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As of 2015, Marathi has at least two translation available of the Tirukkural, of which one is complete.
The Kural text was translated into Marathi by the Marathi author Pandurang Sadashiv Sane, widely known as Sane Guruji, in 1930.He made the translation while undergoing imprisonment as a political prisoner in the Tiruchirapalli jail. At the prison, he started learning Tamil and studied the Kural and was tempted to translate the work into Marathi. He referred to the works on the Kural by V. V. S. Aiyar and also consulted with fellow Tamil inmates at the prison to get the full import of subtle ideas in the work. Although completed by 1930, only an unofficial print appeared on 17 December 1930 as Sane Guruji was still serving his prison sentence. When he was released from prison in 1948, Sane Guruji started his own press named "Sadhana Prakashan" and the translation was officially published on 28 September 1948. The third and fourth editions were published in 1960 and 1975, respectively, by Continental Prakashan. The Marathi translation by Sane Guruji is a complete translation.
In the meantime, Narayana Govindarao Peshwe and Ganpath Govindarao Peshwe, a lawyer duo from Thulajapur, translated a Hindi translation of the Kural text by Kshemananda into Marathi and published it in the journal Lokamitra from July 1929 to June 1930. However, they translated only the first 89 chapters of the Kural literature because the Hindi translation itself was incomplete and did not contain Book III of the Kural. In May 1930, this translation was published as a book by T. K. Sadekar from his publishing house named Dhananjay Press in Belgaum, Karnataka.Although the said Hindi translation was based on V. V. S. Aiyar's English translation, which Kshemananda claimed that the translation was cross-checked against the Tamil original by a Tamil scholar before publication, the Marathi translation by Peshwe brothers was not cross-checked against the Kural's original version in Tamil. Both Sane Guruji and Peshwe Brothers' translations were in prose.
Although many scholars before him refrained from translating the third book of the Kural (Book of Love), Sane Guruji translated the whole work. In his work, he described about his decision to do so, thus:
The translation of this book is available in Hindi with the name of 'Tamil Veda, but it includes only two sections: 'Dharma' (Arattuppal) and 'Artha' (Porutpal). The third section discussing 'Kama' (Kamattuppal) has been dropped. Actually in this section there is nothing which can be said to be obscene or vulgar. It is a very fine section. I have translated that section in full.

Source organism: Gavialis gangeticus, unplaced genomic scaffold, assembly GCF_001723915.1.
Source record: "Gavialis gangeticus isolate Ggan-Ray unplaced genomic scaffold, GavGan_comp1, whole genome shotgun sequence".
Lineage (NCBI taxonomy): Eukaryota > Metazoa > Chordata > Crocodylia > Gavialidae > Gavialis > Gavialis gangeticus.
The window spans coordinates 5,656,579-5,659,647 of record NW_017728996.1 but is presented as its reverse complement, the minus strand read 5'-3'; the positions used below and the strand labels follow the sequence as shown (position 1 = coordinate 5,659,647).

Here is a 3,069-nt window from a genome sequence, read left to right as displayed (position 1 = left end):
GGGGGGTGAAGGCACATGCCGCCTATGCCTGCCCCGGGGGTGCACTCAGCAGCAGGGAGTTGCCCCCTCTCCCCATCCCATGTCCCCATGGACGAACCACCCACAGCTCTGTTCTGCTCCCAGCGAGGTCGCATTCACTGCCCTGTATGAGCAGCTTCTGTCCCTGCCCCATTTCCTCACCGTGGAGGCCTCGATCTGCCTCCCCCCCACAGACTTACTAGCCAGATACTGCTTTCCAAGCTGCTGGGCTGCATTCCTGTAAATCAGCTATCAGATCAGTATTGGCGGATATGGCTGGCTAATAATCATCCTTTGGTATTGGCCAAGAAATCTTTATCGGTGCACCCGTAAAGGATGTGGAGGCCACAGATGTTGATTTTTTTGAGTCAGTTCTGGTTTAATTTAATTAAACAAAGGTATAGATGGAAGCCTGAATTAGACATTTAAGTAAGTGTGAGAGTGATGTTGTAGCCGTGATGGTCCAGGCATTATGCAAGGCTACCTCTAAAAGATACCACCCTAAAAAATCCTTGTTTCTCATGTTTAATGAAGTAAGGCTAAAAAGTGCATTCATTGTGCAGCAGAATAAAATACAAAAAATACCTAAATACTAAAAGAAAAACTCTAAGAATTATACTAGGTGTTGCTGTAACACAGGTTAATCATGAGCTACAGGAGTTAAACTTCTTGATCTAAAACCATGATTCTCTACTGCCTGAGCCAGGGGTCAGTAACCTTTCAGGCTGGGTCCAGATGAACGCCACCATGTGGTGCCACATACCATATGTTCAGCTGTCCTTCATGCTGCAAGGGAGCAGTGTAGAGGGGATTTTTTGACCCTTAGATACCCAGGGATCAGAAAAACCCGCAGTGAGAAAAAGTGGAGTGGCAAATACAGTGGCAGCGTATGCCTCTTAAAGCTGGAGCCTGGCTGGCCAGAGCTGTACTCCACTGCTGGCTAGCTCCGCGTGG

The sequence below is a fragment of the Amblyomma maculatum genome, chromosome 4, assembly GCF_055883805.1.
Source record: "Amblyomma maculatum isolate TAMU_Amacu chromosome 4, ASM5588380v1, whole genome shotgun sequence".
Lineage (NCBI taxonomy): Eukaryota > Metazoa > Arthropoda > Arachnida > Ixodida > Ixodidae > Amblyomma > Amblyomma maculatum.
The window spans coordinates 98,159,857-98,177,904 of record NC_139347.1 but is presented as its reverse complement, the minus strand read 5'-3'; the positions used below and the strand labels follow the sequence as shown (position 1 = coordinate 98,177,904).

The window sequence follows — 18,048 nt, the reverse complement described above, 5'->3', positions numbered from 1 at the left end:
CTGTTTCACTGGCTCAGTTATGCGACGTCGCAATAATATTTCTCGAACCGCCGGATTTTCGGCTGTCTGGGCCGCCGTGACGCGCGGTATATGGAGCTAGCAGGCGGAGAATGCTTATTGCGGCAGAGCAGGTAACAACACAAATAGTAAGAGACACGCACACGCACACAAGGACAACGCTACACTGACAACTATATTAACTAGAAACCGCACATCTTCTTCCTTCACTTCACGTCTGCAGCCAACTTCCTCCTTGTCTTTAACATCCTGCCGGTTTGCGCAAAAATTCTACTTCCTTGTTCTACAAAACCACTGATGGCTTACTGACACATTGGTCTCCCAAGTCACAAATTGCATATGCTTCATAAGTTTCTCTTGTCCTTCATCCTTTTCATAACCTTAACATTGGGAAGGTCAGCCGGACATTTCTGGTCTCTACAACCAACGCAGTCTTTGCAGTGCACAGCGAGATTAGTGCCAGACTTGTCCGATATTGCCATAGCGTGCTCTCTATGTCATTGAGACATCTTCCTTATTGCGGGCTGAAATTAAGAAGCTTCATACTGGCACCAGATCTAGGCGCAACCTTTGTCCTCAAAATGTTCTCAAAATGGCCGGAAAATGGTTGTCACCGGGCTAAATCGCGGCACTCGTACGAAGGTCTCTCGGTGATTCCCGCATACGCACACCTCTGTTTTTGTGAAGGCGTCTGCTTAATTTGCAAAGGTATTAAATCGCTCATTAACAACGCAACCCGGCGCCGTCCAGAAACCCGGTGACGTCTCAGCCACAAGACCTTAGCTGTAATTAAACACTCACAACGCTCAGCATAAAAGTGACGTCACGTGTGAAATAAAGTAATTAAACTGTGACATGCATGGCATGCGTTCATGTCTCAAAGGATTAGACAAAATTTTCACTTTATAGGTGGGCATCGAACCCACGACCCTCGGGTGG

|Translation||Chapter 26, सर्ग २६: मांसाशन नको|
|Kural 254 (Couplet 26:4)||Kural 258 (Couplet 26:8)|
|Pandurang Sadashiv Sane||प्राण्यांची हिंसा करणे म्हणजे खरोखर हृदयाचा निष्ठुरपणा आहे; आणि त्यांचे मांस खाणे म्गणजे तर फारच अन्याय वाटतो.||या मायामय, अज्ञानमय संसाराची बंधने सोडून जे मुक्त झाले, ते हत्या करून कधीही मांसाशन करणार नाहीत.|
Pandurang Sadashiv Sane, also known as Sane Guruji by his students and followers, was a Marathi author, teacher, social activist and freedom fighter from Maharashtra, India. He is referred to as the National Teacher of India.
Parimelalhagar, sometimes spelled Parimelazhagar, born Vanduvarai Perumal, was a Tamil poet and scholar known for his commentary on the Thirukkural. He was the last among the canon of ten medieval commentators of the Kural text most highly esteemed by scholars. He was also among the five oldest commentators whose commentaries had been preserved and made available to the Modern era, the others being Manakkudavar, Pari Perumal, Kaalingar, and Paridhi. Of all the ancient commentaries available of the Kural literature, Parimelalhagar's commentary is considered by scholars as the best both in textual and in literary aspects. The codification of the writings of Valluvar is attributed to Parimelalhagar. Parimelalhagar also remains the most reviewed, in terms of both praise and criticism, of all the medieval Kural commentators. Praised for its literary richness and clarity, Parimelalhagar's commentary is considered highly complex and exquisite in its own right that it has several scholarly commentaries appearing over the centuries to elucidate it. Along with the Kural text, Parimelalhagar's commentary has been widely published that it is in itself regarded a Tamil classic.